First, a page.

Industry Editorial: Milk Goes to School
Imagine a nutrition education program so compelling that a middle school teacher requests the installation of a milk machine on campus so students have healthier beverage choices at snack time.
That is exactly what happened at Mitchell Senior Elementary School in Atwater, Calif., after Patty Stroming taught Dairy Council of California's middle-school program, Exercise Your Options. She is now working with her school superintendent to get the milk machine on campus.
School districts around the country are scrutinizing foods available on campus for their nutritional contributions given the growing concern for obesity and other health problems associated with poor eating habits.
Consumption of milk and dairy foods sharply declines when children reach sixth, seventh and eighth grades, as they become more independent and are eating away from the home. This is an age when they need to be getting calcium in their diet and building peak bone mass.
By focusing on behavior change, nutrition education programs like Exercise Your Options provide the dairy industry with an opportunity to affect milk consumption statistics given the health portfolio of milk and dairy foods, which is growing in importance as science continues to unfold new contributions to optimal health from the family of dairy foods. The program incorporates real-world CD-ROM-based video scenarios that personalize the challenges students face in deciding what to eat and how much exercise they need. The segments address situations ranging from how to eat a healthy breakfast and make nutritious choices at a shopping mall food court, to figuring out how much exercise to get and determining the best fast food choices. Of particular importance is that the segments prominently feature dairy foods as important choices in creating a nutritious diet.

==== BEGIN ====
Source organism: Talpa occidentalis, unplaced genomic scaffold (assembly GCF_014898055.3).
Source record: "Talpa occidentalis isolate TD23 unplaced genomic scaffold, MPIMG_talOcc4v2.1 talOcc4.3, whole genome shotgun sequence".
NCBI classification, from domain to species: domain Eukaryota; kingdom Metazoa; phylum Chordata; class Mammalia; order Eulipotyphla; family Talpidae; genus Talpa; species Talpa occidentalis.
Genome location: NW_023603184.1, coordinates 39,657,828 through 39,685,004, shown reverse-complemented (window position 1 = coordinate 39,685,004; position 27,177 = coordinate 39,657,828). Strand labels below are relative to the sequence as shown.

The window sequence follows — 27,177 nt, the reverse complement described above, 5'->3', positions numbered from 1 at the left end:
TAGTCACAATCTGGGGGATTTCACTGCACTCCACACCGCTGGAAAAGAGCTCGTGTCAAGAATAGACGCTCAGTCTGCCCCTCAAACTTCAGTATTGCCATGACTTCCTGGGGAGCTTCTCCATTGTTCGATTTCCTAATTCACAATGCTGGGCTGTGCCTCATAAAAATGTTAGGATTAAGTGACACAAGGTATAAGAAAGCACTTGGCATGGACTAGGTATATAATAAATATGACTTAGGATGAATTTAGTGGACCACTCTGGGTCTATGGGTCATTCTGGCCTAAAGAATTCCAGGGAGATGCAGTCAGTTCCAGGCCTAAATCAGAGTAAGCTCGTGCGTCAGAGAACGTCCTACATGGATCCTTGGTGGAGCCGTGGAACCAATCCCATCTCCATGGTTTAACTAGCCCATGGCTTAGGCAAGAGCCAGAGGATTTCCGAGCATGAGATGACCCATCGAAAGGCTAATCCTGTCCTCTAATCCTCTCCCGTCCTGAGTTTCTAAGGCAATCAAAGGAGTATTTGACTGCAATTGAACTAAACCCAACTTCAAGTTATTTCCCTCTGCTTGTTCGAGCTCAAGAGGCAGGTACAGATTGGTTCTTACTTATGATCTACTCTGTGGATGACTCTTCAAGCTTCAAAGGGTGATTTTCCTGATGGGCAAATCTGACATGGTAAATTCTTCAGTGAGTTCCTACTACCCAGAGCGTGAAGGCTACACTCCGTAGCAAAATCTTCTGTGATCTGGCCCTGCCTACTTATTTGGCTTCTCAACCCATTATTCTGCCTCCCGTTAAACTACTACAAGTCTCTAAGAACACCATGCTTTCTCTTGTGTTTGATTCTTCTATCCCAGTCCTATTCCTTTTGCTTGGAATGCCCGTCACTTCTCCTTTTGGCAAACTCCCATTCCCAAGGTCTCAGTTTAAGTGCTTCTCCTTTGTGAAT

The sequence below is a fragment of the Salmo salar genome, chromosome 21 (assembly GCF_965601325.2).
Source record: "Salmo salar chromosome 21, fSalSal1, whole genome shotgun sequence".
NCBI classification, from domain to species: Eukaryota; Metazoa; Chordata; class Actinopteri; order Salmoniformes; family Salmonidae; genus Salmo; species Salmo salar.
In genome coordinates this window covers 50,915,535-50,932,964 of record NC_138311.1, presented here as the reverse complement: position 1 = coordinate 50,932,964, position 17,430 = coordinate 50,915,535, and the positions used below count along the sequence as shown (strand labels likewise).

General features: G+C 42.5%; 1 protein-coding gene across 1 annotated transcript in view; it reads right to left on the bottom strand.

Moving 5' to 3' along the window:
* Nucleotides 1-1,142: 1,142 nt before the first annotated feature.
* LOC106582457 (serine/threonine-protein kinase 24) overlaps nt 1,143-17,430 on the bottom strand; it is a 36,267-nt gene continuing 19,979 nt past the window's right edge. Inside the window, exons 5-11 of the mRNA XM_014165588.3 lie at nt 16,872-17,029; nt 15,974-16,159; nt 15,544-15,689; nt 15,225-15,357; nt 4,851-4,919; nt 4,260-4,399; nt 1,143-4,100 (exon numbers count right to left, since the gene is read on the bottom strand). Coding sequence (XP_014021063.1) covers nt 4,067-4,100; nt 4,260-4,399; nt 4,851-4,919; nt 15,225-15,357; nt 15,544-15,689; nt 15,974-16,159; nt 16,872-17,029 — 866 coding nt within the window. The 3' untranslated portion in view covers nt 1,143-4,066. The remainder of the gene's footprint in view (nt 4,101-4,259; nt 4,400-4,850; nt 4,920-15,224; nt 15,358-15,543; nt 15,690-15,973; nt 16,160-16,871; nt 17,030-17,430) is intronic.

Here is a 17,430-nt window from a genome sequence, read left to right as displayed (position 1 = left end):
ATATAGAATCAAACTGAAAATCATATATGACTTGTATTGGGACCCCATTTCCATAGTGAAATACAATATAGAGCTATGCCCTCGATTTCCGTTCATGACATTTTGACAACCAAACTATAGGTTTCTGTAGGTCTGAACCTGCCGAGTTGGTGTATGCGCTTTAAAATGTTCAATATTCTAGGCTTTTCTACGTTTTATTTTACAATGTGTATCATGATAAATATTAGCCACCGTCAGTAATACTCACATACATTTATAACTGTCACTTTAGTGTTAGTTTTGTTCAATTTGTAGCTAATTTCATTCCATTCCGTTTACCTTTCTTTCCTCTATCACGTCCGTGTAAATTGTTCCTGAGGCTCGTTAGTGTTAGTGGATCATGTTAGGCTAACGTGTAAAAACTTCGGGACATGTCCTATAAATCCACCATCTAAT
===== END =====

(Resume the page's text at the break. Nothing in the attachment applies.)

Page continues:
Last spring, when the federal government announced its MyPyramid program, most of the nation's nutrition education programs - including Dairy Council's - had to revise nutritional information that was based on the previous, now obsolete, Food Guide Pyramid.
Dairy Council programs are among the few available today that reflect MyPyramid and offer consumers ways to apply the recommendations to their own diet plans. As a result, Dairy Council programs are being positioned within education and health policy-maker circles as programs that disseminate information providing realistic action steps people can take to improve their food choices.